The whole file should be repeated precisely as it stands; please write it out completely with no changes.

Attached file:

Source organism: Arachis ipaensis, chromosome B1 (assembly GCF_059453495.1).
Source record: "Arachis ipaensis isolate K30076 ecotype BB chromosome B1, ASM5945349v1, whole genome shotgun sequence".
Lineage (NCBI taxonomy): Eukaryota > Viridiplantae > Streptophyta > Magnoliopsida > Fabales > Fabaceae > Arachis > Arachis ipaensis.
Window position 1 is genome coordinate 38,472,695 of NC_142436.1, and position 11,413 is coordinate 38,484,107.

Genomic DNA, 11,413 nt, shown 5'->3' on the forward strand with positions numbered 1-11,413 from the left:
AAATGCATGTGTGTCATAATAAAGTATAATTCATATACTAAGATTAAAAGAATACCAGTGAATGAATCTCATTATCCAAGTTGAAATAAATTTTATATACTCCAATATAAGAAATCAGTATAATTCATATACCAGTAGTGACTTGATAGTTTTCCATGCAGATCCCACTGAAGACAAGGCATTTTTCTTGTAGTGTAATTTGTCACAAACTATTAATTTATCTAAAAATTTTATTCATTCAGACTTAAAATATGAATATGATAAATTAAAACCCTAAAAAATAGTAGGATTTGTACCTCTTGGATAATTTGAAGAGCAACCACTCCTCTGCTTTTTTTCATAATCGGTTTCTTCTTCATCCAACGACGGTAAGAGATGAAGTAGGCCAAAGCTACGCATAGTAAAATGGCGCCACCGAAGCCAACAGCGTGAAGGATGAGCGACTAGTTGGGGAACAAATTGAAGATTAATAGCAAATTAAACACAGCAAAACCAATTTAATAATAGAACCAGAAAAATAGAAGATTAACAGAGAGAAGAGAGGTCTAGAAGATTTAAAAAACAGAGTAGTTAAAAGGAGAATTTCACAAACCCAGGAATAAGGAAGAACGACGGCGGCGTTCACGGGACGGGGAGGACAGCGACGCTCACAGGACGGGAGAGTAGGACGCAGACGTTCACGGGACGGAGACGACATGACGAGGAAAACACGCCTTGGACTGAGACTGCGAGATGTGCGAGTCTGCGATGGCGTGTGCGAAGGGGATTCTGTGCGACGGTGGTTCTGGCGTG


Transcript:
Source organism: Arachis ipaensis, chromosome B1 (assembly GCF_059453495.1).
Source record: "Arachis ipaensis isolate K30076 ecotype BB chromosome B1, ASM5945349v1, whole genome shotgun sequence".
Lineage (NCBI taxonomy): Eukaryota > Viridiplantae > Streptophyta > Magnoliopsida > Fabales > Fabaceae > Arachis > Arachis ipaensis.
Window position 1 is genome coordinate 38,472,695 of NC_142436.1, and position 11,413 is coordinate 38,484,107.

Genomic DNA, 11,413 nt, shown 5'->3' on the forward strand with positions numbered 1-11,413 from the left:
AAATGCATGTGTGTCATAATAAAGTATAATTCATATACTAAGATTAAAAGAATACCAGTGAATGAATCTCATTATCCAAGTTGAAATAAATTTTATATACTCCAATATAAGAAATCAGTATAATTCATATACCAGTAGTGACTTGATAGTTTTCCATGCAGATCCCACTGAAGACAAGGCATTTTTCTTGTAGTGTAATTTGTCACAAACTATTAATTTATCTAAAAATTTTATTCATTCAGACTTAAAATATGAATATGATAAATTAAAACCCTAAAAAATAGTAGGATTTGTACCTCTTGGATAATTTGAAGAGCAACCACTCCTCTGCTTTTTTTCATAATCGGTTTCTTCTTCATCCAACGACGGTAAGAGATGAAGTAGGCCAAAGCTACGCATAGTAAAATGGCGCCACCGAAGCCAACAGCGTGAAGGATGAGCGACTAGTTGGGGAACAAATTGAAGATTAATAGCAAATTAAACACAGCAAAACCAATTTAATAATAGAACCAGAAAAATAGAAGATTAACAGAGAGAAGAGAGGTCTAGAAGATTTAAAAAACAGAGTAGTTAAAAGGAGAATTTCACAAACCCAGGAATAAGGAAGAACGACGGCGGCGTTCACGGGACGGGGAGGACAGCGACGCTCACAGGACGGGAGAGTAGGACGCAGACGTTCACGGGACGGAGACGACATGACGAGGAAAACACGCCTTGGACTGAGACTGCGAGATGTGCGAGTCTGCGATGGCGTGTGCGAAGGGGATTCTGTGCGACGGTGGTTCTGGCGTG